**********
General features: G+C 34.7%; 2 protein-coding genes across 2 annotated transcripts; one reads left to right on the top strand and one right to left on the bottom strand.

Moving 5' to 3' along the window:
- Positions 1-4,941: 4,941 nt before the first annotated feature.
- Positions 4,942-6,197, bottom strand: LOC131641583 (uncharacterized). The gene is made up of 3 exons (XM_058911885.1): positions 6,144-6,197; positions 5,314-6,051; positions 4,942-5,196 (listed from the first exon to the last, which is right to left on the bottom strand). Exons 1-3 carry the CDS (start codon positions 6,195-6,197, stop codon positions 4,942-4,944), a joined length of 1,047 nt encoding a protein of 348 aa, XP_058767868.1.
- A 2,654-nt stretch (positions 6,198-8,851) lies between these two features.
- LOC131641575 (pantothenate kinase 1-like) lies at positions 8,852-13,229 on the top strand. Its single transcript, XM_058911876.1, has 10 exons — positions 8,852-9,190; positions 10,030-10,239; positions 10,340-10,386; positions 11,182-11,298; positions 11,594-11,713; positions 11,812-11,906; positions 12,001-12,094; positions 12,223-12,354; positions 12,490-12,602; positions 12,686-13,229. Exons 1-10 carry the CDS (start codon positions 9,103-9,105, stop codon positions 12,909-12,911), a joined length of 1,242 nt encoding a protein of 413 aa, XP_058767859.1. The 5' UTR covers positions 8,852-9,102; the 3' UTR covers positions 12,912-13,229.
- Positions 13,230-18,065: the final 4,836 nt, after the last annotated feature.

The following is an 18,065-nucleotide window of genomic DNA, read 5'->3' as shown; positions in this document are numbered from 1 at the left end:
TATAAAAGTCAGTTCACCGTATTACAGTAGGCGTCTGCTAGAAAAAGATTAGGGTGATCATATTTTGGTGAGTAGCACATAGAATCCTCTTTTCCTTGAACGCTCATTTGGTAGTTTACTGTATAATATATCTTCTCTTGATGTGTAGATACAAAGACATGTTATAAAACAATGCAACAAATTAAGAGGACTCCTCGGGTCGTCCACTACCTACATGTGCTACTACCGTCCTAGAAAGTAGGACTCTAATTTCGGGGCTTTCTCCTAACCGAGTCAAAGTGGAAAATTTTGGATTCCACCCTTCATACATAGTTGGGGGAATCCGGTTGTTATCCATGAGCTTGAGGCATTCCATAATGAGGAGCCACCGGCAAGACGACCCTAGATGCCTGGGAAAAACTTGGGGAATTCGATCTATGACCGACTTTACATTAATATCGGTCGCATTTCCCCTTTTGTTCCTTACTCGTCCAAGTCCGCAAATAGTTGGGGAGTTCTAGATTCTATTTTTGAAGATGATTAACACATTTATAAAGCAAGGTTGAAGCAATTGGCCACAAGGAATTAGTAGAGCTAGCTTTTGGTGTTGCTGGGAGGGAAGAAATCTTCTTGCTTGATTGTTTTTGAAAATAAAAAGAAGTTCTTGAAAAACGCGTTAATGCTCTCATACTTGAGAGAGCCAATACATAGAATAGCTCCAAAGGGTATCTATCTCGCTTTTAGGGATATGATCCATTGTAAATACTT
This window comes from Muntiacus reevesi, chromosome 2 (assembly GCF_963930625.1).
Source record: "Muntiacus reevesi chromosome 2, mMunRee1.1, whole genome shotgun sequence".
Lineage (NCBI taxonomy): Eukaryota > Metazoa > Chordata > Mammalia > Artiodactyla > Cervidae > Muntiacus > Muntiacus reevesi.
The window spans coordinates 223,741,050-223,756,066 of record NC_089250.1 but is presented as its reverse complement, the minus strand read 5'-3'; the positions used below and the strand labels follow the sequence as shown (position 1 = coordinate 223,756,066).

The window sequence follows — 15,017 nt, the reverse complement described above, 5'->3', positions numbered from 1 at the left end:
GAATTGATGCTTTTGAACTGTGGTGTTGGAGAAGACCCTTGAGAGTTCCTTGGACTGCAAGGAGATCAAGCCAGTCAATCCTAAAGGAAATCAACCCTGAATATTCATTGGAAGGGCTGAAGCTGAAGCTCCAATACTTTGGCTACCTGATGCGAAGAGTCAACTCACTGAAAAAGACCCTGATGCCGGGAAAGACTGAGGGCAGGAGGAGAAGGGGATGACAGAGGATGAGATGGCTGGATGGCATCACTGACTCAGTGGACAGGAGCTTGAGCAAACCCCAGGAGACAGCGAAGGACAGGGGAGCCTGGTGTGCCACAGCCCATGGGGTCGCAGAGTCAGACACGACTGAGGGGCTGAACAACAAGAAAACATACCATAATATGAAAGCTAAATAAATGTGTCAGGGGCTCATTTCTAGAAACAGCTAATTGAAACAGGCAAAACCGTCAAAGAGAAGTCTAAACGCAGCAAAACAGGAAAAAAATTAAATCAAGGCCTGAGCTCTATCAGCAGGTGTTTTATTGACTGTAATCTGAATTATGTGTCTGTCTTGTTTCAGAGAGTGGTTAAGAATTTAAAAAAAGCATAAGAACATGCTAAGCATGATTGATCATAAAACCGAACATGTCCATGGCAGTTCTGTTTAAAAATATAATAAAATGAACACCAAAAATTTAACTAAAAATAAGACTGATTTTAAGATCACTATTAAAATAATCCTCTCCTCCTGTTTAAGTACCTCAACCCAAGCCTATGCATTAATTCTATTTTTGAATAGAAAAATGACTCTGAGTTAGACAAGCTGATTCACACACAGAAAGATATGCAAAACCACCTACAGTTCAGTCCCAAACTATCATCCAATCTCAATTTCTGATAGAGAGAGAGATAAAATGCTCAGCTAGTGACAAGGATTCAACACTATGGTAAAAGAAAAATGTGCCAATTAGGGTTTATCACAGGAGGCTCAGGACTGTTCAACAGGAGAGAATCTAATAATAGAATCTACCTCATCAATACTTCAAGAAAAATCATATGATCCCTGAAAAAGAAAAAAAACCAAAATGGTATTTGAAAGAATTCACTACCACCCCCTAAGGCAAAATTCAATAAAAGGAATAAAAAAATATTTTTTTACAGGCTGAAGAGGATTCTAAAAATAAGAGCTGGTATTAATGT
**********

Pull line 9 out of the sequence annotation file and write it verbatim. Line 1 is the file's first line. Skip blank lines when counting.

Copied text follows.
TATAAAAGTCAGTTCACCGTATTACAGTAGGCGTCTGCTAGAAAAAGATTAGGGTGATCATATTTTGGTGAGTAGCACATAGAATCCTCTTTTCCTTGAACGCTCATTTGGTAGTTTACTGTATAATATATCTTCTCTTGATGTGTAGATACAAAGACATGTTATAAAACAATGCAACAAATTAAGAGGACTCCTCGGGTCGTCCACTACCTACATGTGCTACTACCGTCCTAGAAAGTAGGACTCTAATTTCGGGGCTTTCTCCTAACCGAGTCAAAGTGGAAAATTTTGGATTCCACCCTTCATACATAGTTGGGGGAATCCGGTTGTTATCCATGAGCTTGAGGCATTCCATAATGAGGAGCCACCGGCAAGACGACCCTAGATGCCTGGGAAAAACTTGGGGAATTCGATCTATGACCGACTTTACATTAATATCGGTCGCATTTCCCCTTTTGTTCCTTACTCGTCCAAGTCCGCAAATAGTTGGGGAGTTCTAGATTCTATTTTTGAAGATGATTAACACATTTATAAAGCAAGGTTGAAGCAATTGGCCACAAGGAATTAGTAGAGCTAGCTTTTGGTGTTGCTGGGAGGGAAGAAATCTTCTTGCTTGATTGTTTTTGAAAATAAAAAGAAGTTCTTGAAAAACGCGTTAATGCTCTCATACTTGAGAGAGCCAATACATAGAATAGCTCCAAAGGGTATCTATCTCGCTTTTAGGGATATGATCCATTGTAAATACTT